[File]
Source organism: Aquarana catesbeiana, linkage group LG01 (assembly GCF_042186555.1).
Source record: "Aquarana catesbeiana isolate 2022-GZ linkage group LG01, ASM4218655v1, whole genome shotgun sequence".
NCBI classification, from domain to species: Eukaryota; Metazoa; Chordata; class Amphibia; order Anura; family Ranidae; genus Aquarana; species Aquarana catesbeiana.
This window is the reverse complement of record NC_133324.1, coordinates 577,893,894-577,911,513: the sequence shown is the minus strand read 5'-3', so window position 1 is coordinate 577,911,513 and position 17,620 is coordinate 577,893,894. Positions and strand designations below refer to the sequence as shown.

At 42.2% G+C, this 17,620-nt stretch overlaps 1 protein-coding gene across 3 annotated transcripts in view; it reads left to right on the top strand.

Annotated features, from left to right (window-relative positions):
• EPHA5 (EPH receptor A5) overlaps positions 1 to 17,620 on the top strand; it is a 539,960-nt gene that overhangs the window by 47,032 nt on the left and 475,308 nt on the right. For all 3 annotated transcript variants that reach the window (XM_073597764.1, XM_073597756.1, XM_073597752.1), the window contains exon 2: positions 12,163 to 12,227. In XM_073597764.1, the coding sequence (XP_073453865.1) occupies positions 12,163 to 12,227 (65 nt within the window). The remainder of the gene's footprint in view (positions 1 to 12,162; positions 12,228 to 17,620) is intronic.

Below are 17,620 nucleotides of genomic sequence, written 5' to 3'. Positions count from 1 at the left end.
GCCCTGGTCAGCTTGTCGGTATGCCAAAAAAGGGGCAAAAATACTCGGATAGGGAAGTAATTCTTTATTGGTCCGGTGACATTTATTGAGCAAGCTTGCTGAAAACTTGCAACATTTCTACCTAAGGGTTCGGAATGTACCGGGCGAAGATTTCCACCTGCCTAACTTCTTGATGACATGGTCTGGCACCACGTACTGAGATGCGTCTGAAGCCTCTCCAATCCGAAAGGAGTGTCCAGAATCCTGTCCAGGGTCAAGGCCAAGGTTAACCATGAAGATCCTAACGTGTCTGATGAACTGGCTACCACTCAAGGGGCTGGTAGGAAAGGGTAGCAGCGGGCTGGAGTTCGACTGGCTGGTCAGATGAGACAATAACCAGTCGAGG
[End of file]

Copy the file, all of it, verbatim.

Source organism: Aquarana catesbeiana, linkage group LG01 (assembly GCF_042186555.1).
Source record: "Aquarana catesbeiana isolate 2022-GZ linkage group LG01, ASM4218655v1, whole genome shotgun sequence".
NCBI classification, from domain to species: Eukaryota; Metazoa; Chordata; class Amphibia; order Anura; family Ranidae; genus Aquarana; species Aquarana catesbeiana.
This window is the reverse complement of record NC_133324.1, coordinates 577,893,894-577,911,513: the sequence shown is the minus strand read 5'-3', so window position 1 is coordinate 577,911,513 and position 17,620 is coordinate 577,893,894. Positions and strand designations below refer to the sequence as shown.

At 42.2% G+C, this 17,620-nt stretch overlaps 1 protein-coding gene across 3 annotated transcripts in view; it reads left to right on the top strand.

Annotated features, from left to right (window-relative positions):
• EPHA5 (EPH receptor A5) overlaps positions 1 to 17,620 on the top strand; it is a 539,960-nt gene that overhangs the window by 47,032 nt on the left and 475,308 nt on the right. For all 3 annotated transcript variants that reach the window (XM_073597764.1, XM_073597756.1, XM_073597752.1), the window contains exon 2: positions 12,163 to 12,227. In XM_073597764.1, the coding sequence (XP_073453865.1) occupies positions 12,163 to 12,227 (65 nt within the window). The remainder of the gene's footprint in view (positions 1 to 12,162; positions 12,228 to 17,620) is intronic.

Below are 17,620 nucleotides of genomic sequence, written 5' to 3'. Positions count from 1 at the left end.
GCCCTGGTCAGCTTGTCGGTATGCCAAAAAAGGGGCAAAAATACTCGGATAGGGAAGTAATTCTTTATTGGTCCGGTGACATTTATTGAGCAAGCTTGCTGAAAACTTGCAACATTTCTACCTAAGGGTTCGGAATGTACCGGGCGAAGATTTCCACCTGCCTAACTTCTTGATGACATGGTCTGGCACCACGTACTGAGATGCGTCTGAAGCCTCTCCAATCCGAAAGGAGTGTCCAGAATCCTGTCCAGGGTCAAGGCCAAGGTTAACCATGAAGATCCTAACGTGTCTGATGAACTGGCTACCACTCAAGGGGCTGGTAGGAAAGGGTAGCAGCGGGCTGGAGTTCGACTGGCTGGTCAGATGAGACAATAACCAGTCGAGG